By Seb Catania, Head of Student Support - Nicholls Campus & Fielden Campus, Manchester College
Young adult carers provide £5.5 billion of unpaid care per year and are three times as likely to be not in education, employment or training as other young people. Learning and Work Institute’s work focusses on young adult carers’ right to participate in learning and have access to good quality services and stable and high-quality employment. The Driving Change in Further Education project with Carers Federation and the National Lottery Community Fund offers colleges free one-to-one advice and tailored consultancy to help them provide better support to their young adult carers.
I started leading The Manchester College’s work on improving support for young adult carers in January 2020. It’s been a long but rewarding journey and we can be proud of the support we provide our young adult carers. The Manchester College has around 130 known young adult carers and it’s vital we have the right support in place to ensure they can fulfil their potential as well as providing a safe and fun learning environment.
The Driving Change project, led by Learning and Work Institute and Carers Federation, has been an integral part of our journey, helping us to learn from other institutions and share best practice. During the project, we were part of a fantastic group of educational institutions who were all at different stages of developing their support for young adult carers and who were all keen to learn from each other. I have been able to speak to and take advice from colleges whose young adult carers provision was already developed as well as those colleges who were at the start of their journey.
For example, knowing that other colleges had come across the same barriers we had, e.g. low uptake on our Young Carers Forum, meant we could have an open discussion on how to overcome this problem. Replacing the Forum with regular Young Carers Drop-in sessions meant young carers engaged more readily and uptake increased. After discussions with some of our young adult carers along with members of the Driving Change initiative, we came to realise that Young Adult Carers don’t always want to be grouped together and having drop in sessions would offer a less formalised approach of offering support. young adult carers would be able to come and go as and when they pleased if and when they needed. The change in style created a much more relaxing atmosphere for our young adult carers and encouraged them to get involved when they felt ready.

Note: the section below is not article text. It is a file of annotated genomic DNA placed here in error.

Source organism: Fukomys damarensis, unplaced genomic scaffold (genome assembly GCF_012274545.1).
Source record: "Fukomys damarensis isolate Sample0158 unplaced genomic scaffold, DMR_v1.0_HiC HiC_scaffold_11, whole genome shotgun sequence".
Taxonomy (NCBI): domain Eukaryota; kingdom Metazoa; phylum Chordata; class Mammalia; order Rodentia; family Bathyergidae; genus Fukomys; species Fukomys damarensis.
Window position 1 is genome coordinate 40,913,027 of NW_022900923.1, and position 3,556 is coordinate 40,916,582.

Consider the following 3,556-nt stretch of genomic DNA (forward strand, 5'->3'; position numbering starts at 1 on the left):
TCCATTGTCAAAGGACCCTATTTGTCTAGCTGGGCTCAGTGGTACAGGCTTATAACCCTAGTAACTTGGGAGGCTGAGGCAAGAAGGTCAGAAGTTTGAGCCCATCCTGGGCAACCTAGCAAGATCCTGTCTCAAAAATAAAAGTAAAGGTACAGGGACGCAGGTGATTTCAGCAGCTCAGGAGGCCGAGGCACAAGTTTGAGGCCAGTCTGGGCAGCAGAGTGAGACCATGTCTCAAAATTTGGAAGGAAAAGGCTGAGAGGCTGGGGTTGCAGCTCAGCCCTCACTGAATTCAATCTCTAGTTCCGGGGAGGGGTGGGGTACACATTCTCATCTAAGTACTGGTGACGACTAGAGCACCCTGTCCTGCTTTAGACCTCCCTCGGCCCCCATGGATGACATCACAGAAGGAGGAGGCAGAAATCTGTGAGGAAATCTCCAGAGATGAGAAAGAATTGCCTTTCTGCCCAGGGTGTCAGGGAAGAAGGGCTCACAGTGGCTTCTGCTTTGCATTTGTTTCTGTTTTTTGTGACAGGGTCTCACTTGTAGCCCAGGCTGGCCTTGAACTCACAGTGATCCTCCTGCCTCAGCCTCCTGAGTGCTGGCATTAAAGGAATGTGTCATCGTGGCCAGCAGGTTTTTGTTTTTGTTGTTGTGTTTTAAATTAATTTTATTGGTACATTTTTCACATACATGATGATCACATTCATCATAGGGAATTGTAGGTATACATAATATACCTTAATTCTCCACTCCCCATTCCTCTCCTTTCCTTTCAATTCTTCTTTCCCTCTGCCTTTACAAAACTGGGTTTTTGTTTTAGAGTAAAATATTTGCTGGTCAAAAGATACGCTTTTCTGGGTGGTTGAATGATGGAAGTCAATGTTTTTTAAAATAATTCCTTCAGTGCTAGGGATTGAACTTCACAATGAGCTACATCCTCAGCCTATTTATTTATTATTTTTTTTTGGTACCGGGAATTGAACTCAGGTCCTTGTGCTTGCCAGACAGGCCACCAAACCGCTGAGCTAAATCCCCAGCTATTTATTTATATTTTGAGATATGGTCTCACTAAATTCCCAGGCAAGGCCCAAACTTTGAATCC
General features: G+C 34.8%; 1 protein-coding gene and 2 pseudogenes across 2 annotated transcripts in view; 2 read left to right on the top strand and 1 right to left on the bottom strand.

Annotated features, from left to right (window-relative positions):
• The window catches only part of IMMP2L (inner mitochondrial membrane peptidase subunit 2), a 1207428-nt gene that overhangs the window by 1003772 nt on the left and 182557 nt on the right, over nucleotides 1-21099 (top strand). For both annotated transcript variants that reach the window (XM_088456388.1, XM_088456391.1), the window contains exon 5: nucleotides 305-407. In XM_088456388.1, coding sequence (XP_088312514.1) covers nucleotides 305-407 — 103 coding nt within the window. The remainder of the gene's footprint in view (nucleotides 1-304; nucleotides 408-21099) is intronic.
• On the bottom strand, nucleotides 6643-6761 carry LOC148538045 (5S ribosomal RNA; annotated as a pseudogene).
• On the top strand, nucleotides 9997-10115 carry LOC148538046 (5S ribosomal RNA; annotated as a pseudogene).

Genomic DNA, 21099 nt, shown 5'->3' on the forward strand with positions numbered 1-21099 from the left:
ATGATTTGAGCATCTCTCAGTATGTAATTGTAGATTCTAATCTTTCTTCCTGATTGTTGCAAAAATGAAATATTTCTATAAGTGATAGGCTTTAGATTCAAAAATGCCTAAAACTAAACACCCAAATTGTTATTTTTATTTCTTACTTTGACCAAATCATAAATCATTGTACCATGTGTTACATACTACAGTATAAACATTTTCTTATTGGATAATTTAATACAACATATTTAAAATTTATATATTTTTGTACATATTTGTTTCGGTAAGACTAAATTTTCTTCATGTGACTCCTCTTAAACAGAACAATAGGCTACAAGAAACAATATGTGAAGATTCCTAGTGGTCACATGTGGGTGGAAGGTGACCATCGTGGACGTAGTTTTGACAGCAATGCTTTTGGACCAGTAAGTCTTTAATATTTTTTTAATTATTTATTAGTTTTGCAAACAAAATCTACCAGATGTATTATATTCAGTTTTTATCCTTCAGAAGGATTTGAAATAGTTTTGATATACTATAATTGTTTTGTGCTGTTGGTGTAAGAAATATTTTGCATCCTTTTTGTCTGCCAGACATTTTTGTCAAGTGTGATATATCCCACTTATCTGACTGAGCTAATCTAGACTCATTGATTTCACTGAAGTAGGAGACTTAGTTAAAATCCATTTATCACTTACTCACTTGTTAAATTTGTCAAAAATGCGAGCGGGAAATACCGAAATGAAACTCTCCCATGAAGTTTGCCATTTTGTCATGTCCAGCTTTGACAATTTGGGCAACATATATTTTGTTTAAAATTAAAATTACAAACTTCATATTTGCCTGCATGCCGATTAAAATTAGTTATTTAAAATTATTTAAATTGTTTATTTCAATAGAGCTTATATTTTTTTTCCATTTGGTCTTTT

The changes the college has been able to implement for young adult carers as a result of the support from Driving Change covers a wide range of areas. This has been guided by working towards the Carers Federation Quality Standard in Carer Support (QSCS) accreditation which encouraged us to think about several ways of improving our support.
Firstly, our identification and recording process has been streamlined to allow regular reports to management which look at key indicators like attendance, progression, at risk status and retention of student carers. This means we can identify young adult carers early on in the year and make sure the right support is in place for them to achieve their full potential and we can adapt our support if necessary.
We have also introduced a Young Adult Carer Champion on every campus. Our champions are the face of support for young adult carers on each campus and provide localised support for anyone who needs it. We’re also proud to have started providing extended free breakfast for young adult carers in case caring responsibilities cause them to miss our standard breakfast times.
These changes have increased the overall support we offer to our young adult carer students and have made it possible for us to achieve the QSCS accreditation.
We will continue to focus on developing our website and the information we provide to prospective students as we continue to develop our support package to enable young adult carers to thrive in our college.